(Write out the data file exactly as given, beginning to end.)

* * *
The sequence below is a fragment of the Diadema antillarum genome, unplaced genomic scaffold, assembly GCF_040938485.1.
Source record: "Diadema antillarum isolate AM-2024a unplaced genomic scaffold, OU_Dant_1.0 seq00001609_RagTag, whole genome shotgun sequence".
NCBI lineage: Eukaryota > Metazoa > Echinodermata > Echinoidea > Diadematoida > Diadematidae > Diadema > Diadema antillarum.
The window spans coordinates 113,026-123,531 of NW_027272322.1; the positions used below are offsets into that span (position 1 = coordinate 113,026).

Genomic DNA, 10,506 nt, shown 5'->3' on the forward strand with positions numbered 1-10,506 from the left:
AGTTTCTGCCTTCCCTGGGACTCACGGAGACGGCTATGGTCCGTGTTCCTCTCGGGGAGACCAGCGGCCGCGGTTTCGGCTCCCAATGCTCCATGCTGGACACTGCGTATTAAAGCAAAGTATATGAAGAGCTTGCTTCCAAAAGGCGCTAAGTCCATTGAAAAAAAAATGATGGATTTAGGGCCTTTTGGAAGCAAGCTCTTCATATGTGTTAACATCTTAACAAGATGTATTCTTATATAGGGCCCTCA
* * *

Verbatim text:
The sequence below is a fragment of the Diadema antillarum genome, unplaced genomic scaffold, assembly GCF_040938485.1.
Source record: "Diadema antillarum isolate AM-2024a unplaced genomic scaffold, OU_Dant_1.0 seq00001609_RagTag, whole genome shotgun sequence".
NCBI lineage: Eukaryota > Metazoa > Echinodermata > Echinoidea > Diadematoida > Diadematidae > Diadema > Diadema antillarum.
The window spans coordinates 113,026-123,531 of NW_027272322.1; the positions used below are offsets into that span (position 1 = coordinate 113,026).

Genomic DNA, 10,506 nt, shown 5'->3' on the forward strand with positions numbered 1-10,506 from the left:
AGTTTCTGCCTTCCCTGGGACTCACGGAGACGGCTATGGTCCGTGTTCCTCTCGGGGAGACCAGCGGCCGCGGTTTCGGCTCCCAATGCTCCATGCTGGACACTGCGTATTAAAGCAAAGTATATGAAGAGCTTGCTTCCAAAAGGCGCTAAGTCCATTGAAAAAAAAATGATGGATTTAGGGCCTTTTGGAAGCAAGCTCTTCATATGTGTTAACATCTTAACAAGATGTATTCTTATATAGGGCCCTCA